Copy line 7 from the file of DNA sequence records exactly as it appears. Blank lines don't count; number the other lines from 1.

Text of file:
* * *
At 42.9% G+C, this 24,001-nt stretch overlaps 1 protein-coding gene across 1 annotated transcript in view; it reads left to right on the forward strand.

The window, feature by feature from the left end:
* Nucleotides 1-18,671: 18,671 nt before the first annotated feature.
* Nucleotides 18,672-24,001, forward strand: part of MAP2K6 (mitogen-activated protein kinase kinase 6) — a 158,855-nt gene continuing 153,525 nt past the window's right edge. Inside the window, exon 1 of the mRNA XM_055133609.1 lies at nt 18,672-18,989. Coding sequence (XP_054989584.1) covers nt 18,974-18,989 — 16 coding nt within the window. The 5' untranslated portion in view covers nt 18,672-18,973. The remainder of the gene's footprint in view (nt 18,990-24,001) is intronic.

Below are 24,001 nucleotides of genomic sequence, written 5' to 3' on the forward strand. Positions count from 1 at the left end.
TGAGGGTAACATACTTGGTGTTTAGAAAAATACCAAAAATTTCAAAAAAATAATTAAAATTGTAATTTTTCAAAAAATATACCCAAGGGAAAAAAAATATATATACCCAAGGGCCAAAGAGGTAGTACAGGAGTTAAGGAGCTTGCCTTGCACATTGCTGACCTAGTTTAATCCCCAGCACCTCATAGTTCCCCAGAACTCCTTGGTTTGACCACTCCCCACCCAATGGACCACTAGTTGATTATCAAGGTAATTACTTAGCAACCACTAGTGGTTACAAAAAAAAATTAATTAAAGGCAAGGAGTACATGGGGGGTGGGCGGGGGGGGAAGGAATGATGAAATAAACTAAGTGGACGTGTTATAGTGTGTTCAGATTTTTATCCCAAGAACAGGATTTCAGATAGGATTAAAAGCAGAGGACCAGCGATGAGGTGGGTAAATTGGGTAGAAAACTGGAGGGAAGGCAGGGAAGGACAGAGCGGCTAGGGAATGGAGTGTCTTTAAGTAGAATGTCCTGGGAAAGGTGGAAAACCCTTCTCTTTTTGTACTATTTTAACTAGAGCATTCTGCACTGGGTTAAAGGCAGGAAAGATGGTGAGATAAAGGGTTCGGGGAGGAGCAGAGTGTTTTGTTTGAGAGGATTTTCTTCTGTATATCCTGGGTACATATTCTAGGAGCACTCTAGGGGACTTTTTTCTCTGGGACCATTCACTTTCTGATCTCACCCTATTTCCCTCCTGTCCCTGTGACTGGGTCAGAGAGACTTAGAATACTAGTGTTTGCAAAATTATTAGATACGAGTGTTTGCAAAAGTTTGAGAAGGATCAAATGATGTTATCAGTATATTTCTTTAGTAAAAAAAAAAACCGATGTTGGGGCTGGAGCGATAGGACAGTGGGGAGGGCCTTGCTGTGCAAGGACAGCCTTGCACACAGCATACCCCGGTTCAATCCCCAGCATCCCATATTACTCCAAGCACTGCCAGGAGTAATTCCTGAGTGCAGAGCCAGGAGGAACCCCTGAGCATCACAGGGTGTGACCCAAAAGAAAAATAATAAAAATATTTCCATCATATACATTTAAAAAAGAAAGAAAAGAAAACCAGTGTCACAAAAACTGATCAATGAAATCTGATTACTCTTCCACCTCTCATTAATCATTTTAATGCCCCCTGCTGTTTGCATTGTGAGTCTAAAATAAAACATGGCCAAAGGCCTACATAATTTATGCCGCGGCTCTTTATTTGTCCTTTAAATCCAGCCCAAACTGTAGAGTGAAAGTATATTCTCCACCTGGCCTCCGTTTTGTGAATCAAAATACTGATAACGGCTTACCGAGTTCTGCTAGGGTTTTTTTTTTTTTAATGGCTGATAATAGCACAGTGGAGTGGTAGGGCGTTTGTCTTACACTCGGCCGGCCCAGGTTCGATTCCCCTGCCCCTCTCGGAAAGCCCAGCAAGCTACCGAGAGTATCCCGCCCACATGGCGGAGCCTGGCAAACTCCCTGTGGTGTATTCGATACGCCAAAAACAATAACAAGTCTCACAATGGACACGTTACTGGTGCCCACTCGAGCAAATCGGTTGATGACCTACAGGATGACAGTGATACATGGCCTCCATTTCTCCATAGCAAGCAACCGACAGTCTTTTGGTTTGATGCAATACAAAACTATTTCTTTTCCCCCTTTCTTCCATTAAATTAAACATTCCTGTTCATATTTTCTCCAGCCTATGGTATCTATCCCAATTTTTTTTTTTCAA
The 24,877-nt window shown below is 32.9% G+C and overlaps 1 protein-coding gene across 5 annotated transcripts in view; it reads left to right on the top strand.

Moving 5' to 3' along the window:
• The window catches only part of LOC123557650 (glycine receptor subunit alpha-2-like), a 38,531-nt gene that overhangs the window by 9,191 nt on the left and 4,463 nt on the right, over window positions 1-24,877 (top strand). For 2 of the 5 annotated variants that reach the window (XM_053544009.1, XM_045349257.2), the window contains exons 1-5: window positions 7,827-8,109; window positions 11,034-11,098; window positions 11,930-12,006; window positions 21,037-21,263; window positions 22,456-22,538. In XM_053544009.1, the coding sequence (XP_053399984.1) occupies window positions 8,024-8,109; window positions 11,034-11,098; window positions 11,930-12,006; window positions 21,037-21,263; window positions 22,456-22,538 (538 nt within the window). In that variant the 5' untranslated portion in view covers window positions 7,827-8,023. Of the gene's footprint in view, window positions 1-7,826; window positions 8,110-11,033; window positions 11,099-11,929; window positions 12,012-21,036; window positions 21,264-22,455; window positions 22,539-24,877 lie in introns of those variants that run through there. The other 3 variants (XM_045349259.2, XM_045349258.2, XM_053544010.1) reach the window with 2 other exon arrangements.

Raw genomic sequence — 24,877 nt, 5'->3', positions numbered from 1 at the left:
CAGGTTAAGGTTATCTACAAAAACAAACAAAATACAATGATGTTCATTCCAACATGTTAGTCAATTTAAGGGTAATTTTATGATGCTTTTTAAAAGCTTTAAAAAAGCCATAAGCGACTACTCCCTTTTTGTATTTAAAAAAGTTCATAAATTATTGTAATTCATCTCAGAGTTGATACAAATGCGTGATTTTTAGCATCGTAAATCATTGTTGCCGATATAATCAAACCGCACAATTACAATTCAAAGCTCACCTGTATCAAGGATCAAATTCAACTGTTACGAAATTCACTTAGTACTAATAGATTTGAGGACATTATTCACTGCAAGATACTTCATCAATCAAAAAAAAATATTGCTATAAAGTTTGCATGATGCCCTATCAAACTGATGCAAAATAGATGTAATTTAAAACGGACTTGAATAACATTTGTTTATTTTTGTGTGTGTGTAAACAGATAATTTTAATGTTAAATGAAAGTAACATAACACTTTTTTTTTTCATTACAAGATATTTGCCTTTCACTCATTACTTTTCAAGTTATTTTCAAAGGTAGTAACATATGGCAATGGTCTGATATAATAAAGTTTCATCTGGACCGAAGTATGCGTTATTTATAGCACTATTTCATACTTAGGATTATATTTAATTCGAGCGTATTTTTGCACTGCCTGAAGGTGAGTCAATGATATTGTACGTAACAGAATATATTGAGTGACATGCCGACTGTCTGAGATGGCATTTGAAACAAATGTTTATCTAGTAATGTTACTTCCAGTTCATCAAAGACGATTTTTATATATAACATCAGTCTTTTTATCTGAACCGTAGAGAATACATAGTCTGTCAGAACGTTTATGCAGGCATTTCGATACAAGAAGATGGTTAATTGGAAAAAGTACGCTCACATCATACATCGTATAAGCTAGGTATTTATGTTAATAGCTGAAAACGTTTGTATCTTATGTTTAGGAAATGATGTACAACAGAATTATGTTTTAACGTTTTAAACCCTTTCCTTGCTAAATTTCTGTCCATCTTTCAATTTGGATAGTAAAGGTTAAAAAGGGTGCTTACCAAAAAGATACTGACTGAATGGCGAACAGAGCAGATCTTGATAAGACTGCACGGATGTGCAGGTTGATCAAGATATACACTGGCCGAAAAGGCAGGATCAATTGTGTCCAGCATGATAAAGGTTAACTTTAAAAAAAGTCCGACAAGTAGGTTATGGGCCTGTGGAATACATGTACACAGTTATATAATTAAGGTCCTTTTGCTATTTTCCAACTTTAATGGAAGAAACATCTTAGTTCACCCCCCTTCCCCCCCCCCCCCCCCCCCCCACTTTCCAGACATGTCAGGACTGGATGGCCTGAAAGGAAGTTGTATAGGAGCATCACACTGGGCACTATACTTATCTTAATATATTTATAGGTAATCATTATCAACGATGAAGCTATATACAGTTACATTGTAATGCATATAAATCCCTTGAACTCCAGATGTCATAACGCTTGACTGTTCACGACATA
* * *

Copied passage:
The 24,877-nt window shown below is 32.9% G+C and overlaps 1 protein-coding gene across 5 annotated transcripts in view; it reads left to right on the top strand.